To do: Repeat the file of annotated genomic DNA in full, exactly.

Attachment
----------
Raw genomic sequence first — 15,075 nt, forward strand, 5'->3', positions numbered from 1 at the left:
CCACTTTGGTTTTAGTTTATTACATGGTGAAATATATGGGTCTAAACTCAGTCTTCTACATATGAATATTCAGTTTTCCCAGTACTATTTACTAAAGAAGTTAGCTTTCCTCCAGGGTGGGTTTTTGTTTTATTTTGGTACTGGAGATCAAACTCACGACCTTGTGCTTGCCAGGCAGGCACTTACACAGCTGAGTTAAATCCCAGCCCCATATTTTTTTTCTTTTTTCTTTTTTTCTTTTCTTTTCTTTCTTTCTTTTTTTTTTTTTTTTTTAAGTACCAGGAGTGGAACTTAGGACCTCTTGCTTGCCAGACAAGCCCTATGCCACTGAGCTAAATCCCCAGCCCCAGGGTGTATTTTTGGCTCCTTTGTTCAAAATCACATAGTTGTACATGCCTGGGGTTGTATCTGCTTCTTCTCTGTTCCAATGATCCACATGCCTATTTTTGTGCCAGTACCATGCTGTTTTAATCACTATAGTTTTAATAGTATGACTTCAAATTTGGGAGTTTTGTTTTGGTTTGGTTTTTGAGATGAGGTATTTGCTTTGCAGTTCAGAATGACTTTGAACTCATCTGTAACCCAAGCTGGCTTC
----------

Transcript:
Raw genomic sequence first — 15,075 nt, forward strand, 5'->3', positions numbered from 1 at the left:
CCACTTTGGTTTTAGTTTATTACATGGTGAAATATATGGGTCTAAACTCAGTCTTCTACATATGAATATTCAGTTTTCCCAGTACTATTTACTAAAGAAGTTAGCTTTCCTCCAGGGTGGGTTTTTGTTTTATTTTGGTACTGGAGATCAAACTCACGACCTTGTGCTTGCCAGGCAGGCACTTACACAGCTGAGTTAAATCCCAGCCCCATATTTTTTTTCTTTTTTCTTTTTTTCTTTTCTTTTCTTTCTTTCTTTTTTTTTTTTTTTTTTAAGTACCAGGAGTGGAACTTAGGACCTCTTGCTTGCCAGACAAGCCCTATGCCACTGAGCTAAATCCCCAGCCCCAGGGTGTATTTTTGGCTCCTTTGTTCAAAATCACATAGTTGTACATGCCTGGGGTTGTATCTGCTTCTTCTCTGTTCCAATGATCCACATGCCTATTTTTGTGCCAGTACCATGCTGTTTTAATCACTATAGTTTTAATAGTATGACTTCAAATTTGGGAGTTTTGTTTTGGTTTGGTTTTTGAGATGAGGTATTTGCTTTGCAGTTCAGAATGACTTTGAACTCATCTGTAACCCAAGCTGGCTTC